“Facts matter” was one of Biden’s retorts to the Iran/Israel question.
When asked, “Which is worse: Iran having a nuclear bomb or war in the Middle East?” Ryan was quick to say “Iran having a bomb” and Biden said, “War should always be a last resort…This President doesn’t bluff”.
As with President Obama, in regard to the economy, Vice President Biden went back to the “great recession” when they took office. The daggers flew on this topic, with Biden quickly reminding everyone that the Obama administration “immediately rescued GM” and then attacked Romney, claiming the governor “wanted Detroit to go bankrupt”.
“I’ve had it up to here of the 47%,” Biden said. “They should say to the middle class, ‘we will level the playing field’”. Biden was strong on this point, talking about how his parents were middle class and that “it’s about time these guys take responsibility.” Ryan reminded the audience that he and Biden grew up in similar towns and asked Biden if he knew the current unemployment rate in Scranton, PA where Biden grew up. Biden said he did, although his tone suggested that he probably didn’t. Ryan followed by stating the unemployment rate is currently sitting at 10%, reminding people it was 8.5% when Obama took office.
A few times Biden went after Ryan saying he “voted to put wars on credit cards” with Ryan voters that Obama and Biden came into office “with one party control”.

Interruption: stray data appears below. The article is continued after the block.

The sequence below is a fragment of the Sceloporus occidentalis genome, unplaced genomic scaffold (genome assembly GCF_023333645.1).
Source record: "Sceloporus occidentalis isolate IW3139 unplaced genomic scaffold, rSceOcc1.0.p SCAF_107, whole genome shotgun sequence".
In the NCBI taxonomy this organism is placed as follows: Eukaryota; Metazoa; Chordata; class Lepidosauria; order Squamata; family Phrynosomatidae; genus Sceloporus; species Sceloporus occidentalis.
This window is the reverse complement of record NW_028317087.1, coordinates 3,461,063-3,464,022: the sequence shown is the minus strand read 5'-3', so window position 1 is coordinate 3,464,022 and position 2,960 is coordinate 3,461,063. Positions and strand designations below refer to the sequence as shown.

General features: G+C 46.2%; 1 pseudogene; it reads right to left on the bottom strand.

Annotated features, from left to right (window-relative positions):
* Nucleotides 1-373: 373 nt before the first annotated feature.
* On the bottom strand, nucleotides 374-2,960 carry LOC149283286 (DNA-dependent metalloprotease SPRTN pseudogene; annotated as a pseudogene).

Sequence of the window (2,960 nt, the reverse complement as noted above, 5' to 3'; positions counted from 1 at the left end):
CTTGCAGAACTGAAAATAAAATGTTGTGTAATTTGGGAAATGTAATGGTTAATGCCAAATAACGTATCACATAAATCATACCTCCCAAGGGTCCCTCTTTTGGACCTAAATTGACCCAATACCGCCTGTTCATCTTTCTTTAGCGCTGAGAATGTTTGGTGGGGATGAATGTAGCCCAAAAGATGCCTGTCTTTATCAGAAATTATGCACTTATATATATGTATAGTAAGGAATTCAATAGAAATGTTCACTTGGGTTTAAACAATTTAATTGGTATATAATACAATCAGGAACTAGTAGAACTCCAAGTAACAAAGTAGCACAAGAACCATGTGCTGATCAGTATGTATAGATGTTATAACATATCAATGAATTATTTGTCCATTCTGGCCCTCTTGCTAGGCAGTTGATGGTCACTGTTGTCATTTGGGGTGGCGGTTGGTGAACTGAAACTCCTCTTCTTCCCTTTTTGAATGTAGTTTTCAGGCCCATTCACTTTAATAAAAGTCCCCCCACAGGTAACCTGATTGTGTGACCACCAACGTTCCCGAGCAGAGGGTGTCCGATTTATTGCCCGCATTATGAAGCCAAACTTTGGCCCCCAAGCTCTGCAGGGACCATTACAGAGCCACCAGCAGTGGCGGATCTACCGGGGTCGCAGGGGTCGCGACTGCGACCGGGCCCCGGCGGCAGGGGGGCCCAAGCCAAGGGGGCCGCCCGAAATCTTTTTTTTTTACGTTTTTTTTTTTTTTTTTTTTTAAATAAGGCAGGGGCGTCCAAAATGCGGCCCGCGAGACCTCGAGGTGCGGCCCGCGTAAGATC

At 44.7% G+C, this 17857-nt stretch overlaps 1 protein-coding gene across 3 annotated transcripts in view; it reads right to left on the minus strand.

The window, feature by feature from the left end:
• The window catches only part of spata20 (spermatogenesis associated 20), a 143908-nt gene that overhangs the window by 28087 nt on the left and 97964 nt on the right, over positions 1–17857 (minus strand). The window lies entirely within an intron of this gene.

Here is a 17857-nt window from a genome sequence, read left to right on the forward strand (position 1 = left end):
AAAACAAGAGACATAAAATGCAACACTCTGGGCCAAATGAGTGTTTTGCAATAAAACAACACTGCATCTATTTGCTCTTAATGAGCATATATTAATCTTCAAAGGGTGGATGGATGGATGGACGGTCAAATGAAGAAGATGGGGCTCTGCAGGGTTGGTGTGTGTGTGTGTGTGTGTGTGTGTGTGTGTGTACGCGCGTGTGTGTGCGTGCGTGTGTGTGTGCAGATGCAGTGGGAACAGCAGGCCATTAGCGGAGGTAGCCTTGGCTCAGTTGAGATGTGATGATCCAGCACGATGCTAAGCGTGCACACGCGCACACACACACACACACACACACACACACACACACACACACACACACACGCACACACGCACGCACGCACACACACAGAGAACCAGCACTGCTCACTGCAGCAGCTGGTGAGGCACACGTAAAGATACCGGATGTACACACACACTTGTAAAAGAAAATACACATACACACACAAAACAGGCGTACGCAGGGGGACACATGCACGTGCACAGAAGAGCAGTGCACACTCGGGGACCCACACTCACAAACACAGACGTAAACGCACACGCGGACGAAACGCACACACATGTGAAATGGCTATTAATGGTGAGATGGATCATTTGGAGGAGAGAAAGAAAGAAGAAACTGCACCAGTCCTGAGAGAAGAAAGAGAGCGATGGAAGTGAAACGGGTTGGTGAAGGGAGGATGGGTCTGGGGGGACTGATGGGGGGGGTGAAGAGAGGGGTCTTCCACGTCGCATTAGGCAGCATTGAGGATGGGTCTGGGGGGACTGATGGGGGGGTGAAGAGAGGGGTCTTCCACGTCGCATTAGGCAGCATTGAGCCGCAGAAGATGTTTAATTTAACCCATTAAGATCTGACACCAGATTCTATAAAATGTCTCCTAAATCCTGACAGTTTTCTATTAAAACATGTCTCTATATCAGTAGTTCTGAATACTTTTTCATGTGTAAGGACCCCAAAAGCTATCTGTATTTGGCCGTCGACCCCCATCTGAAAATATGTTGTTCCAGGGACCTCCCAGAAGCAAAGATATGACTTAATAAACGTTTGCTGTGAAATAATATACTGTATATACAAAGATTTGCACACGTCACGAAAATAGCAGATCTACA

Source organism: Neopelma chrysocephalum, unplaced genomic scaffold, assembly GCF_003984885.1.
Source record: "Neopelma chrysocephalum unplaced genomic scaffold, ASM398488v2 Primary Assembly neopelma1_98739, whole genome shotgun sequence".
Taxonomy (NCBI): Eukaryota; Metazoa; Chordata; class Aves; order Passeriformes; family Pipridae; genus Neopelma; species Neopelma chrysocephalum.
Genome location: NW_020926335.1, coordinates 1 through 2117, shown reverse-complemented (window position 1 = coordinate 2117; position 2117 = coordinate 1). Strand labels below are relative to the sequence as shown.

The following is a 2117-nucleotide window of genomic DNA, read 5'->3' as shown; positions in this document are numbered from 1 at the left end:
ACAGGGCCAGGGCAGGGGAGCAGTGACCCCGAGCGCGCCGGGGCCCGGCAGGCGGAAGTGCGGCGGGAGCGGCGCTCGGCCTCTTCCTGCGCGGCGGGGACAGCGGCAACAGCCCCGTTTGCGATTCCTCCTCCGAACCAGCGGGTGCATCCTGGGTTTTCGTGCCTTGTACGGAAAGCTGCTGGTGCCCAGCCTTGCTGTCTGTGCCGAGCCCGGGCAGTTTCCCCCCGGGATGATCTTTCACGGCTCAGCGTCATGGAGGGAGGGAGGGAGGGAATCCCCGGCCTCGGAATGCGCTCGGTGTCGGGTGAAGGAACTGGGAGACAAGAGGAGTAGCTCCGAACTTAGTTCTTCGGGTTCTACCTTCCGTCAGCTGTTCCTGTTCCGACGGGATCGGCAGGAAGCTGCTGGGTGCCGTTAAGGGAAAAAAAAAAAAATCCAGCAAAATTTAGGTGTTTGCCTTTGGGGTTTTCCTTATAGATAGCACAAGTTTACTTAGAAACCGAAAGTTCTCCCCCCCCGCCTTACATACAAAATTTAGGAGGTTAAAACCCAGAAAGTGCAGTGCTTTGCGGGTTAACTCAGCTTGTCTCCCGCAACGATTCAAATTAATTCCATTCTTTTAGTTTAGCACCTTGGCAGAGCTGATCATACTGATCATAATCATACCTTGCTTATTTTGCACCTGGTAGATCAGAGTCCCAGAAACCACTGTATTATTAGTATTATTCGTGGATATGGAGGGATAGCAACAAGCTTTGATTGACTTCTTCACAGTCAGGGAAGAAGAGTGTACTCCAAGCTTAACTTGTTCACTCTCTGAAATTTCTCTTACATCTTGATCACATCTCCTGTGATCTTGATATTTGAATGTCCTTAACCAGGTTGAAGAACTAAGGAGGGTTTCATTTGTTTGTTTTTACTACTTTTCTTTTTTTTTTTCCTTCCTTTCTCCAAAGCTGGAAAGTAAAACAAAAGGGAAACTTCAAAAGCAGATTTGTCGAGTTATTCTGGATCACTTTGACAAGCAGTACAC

Jabs went back and forth with little hesitation in this spirited debate but in my opinion the best line of the night came from Representative Ryan.
When talking about Biden’s famous gaffes, Ryan said, “I think the Vice President very well knows that sometimes the words don’t come out of your mouth the right way”.
Mostly, the debate was filled with Biden’s snickers and signs of disrespect toward Mr. Ryan (as well as toward the moderator). When Mr. Biden wanted to talk to his Democratic base, he stared directly into the camera saying things like, “If you are a senior, do you have more benefits today? You do.” “Now they have a new plan, folks trust your instinct” and “Their ideas are old and their ideas are bad.”
The night continued with more foreign policy debating and healthcare discussions with a childish exchange about Mr. Biden being “under duress” and Mr. Ryan “taking the entire four minutes to answer questions”.
Overall, I don’t think either candidate ran away with the debate; mostly it seemed like an exercise in taming tempers and managing manners. But there was definitely a distinct difference between the two men with their comments: Biden was very down to earth and straightforward with very little filter while Ryan appeared more controlled and thoughtful about his words.
Vice Presidential debates don’t hold large amounts of sway in determining the outcome of an election, but they are an opportunity to see which candidate might best take the reins, if that situation ever occurred. In that sense it was obvious who was the more diplomatic possibility. Biden would be great at a softball game, but Ryan seems a bit more controlled in a professional setting.
The two Vice Presidential candidates ended the evening answering a question about their personal character and what they can contribute.
In one word, Mr. Ryan replied, “Honesty”. Vice President Biden said his record “stands for itself”.
Those answers, for me, summed up the night very well.